Nice Work if You Can Get It

Music and lyrics by George and Ira Gershwin, book by Joe DiPietro inspired by material by P G Wodehouse and Guy Bolton
Imperial Theatre, New York

Matthew Broderick and Kelli O’Hara Credit: Joan Marcus
Judy Kaye and Michael McGrath Credit: Joan Marcus
Matthew Broderick and Chorus Credit: Joan Marcus

Nice Work if You Can Get It is the theatrical equivalent of genetically engineered livestock or crops.

Where jukebox musicals tend to be reviled, often justifiably, for whatever reason, when the songs have been written by the Gershwins attitudes are very different.

Joe DiPietro has written a book loosely based on the writings of P G Wodehouse and Guy Bolton that contains a good number of funny lines and pays some homage to the songs around which it is woven.

Having said that, the plotting is pedestrian and frequently downright silly, leaving loose ends everywhere in its efforts to get a multiple happy ending.

Without going into too much detail, it involves a rich layabout playboy during the prohibition era who falls for a tomboy bootlegger on the eve of his umpteenth marriage.

Various politicians, criminals, good time girls and G men dance around the periphery mainly for show and the story is rarely allowed to get in the way of a good number or routine.

If one can forget this rather important factor, the show is fun with some great songs and a handful of wonderfully choreographed routines from director Kathleen Marshall. It also has a very strong cast, several members of which strut their stuff to great effect.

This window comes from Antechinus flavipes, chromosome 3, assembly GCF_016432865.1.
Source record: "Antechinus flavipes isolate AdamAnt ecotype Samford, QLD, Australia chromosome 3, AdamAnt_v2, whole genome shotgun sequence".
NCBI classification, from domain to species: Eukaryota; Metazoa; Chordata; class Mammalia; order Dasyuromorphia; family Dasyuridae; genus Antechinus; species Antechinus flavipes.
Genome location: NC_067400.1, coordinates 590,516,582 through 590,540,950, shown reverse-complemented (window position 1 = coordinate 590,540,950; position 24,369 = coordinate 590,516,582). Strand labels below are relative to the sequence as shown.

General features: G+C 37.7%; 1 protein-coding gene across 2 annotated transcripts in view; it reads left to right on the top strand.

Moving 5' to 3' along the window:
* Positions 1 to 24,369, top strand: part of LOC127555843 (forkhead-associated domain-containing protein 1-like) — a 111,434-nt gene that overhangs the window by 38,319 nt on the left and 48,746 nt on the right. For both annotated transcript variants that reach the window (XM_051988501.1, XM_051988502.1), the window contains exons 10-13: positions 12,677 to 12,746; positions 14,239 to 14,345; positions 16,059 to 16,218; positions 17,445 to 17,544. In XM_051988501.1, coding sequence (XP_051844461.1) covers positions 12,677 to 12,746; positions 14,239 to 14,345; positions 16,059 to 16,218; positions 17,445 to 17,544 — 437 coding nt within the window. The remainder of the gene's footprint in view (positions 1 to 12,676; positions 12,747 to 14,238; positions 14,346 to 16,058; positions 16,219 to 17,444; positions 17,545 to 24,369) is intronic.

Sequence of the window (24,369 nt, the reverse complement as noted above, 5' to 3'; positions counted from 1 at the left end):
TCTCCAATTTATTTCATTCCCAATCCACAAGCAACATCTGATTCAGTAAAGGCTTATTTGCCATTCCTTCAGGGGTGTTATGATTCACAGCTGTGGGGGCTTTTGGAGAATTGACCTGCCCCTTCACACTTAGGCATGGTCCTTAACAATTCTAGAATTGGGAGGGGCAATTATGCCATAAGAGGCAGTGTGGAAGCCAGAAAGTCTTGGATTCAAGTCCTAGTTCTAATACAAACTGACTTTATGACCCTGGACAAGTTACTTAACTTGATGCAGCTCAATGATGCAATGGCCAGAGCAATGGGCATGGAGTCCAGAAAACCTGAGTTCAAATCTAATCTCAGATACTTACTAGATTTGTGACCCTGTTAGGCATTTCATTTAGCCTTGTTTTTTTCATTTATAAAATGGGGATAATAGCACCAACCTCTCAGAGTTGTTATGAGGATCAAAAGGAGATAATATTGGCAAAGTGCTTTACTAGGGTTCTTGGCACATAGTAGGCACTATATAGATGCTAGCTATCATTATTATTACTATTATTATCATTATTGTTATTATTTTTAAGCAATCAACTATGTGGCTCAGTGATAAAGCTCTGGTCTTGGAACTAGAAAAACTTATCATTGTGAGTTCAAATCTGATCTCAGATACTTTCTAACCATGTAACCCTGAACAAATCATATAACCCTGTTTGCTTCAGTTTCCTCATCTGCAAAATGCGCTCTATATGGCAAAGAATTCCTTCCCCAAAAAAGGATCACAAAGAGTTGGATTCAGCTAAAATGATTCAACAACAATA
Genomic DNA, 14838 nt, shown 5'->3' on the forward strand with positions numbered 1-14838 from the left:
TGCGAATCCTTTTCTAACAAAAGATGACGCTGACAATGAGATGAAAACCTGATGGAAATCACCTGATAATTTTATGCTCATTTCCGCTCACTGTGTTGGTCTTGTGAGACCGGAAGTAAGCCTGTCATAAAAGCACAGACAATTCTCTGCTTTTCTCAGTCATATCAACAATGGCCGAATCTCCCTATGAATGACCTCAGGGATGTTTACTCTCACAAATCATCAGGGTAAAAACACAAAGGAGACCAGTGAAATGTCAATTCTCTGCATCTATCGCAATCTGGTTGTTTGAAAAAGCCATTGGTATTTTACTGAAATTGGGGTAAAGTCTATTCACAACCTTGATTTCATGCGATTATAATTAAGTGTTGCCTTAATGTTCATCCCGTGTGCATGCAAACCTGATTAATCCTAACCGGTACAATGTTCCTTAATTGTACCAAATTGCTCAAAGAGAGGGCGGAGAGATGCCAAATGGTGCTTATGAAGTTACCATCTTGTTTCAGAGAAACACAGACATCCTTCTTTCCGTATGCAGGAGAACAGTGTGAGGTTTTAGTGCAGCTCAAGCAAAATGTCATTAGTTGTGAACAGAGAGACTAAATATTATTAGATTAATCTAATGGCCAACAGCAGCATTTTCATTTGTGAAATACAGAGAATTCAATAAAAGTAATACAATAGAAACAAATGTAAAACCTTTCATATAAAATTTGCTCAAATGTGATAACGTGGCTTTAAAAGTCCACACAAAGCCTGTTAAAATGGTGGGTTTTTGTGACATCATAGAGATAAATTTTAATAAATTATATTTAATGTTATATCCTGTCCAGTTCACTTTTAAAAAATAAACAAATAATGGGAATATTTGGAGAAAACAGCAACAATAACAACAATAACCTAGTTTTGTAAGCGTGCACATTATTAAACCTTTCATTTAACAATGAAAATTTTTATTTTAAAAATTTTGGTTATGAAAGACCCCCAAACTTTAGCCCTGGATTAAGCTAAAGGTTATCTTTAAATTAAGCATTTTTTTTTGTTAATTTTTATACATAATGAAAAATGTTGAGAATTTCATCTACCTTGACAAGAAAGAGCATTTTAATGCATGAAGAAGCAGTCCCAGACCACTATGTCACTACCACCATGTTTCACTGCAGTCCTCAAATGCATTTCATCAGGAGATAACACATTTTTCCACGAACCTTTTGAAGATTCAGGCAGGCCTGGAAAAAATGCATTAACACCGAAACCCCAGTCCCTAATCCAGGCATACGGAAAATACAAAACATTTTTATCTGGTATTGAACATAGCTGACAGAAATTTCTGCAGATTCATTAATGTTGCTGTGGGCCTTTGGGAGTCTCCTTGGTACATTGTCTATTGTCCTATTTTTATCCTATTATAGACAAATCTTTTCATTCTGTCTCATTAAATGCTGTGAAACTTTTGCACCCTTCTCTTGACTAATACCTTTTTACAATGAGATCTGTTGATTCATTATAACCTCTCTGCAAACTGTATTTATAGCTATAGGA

In the lead are Matthew Broderick and Kelli O’Hara as Jimmy and Billie. The former plays the lovable loafer with loads of money and a serious drink problem. He is made for the part, at times so ineffectual that he verges on a W C Fields character.

Miss O’Hara can sing like a bird viz her efforts with the title song and "Someone to Watch Over Me", dance a treat. In addition, the diminutive star has talents that would make her a good character actress, especially when either sassy or wounded, even without the other skills.

The pair also work well as a comic double act, which is apparent throughout, for example when they sing "Let’s Call the Whole Thing Off".

Arguably (and the Tonys went to them) the secondary pairing is equally good. Michael McGrath plays Billie’s sidekick Cookie, who ends up butlering. He is a hilarious mix of Stubby Kaye and Chico Marx when each is on top form.

His unlikely “partner” is a stuffy, temperamental temperance vixen named Duchess Estonia Dulworth and played by Broadway veteran Judy Kaye. Her sense of humour is immense and she has a voice that is close to operatic.

When the duo sang "Looking for a Boy" the house erupted, as it did when they took their curtain call.

The support is fine too, mixing hard-nosed criminals, dancing girls and snobs to clash horribly at Jimmy’s mansion as the wrong wedding comes ever closer.

It is not giving too much away to say that not only does the leading couple end up hitched but just about every other male and female occupying a large stage at the close.

One might ask whether the world needs another confection of this type when the Gershwins wrote some pretty good musicals of their own? Broadway seems to think so and the audiences clearly love a chance to see some stars performing in a lightweight confection that is designed to please and does so.

Reviewer: Philip Fisher

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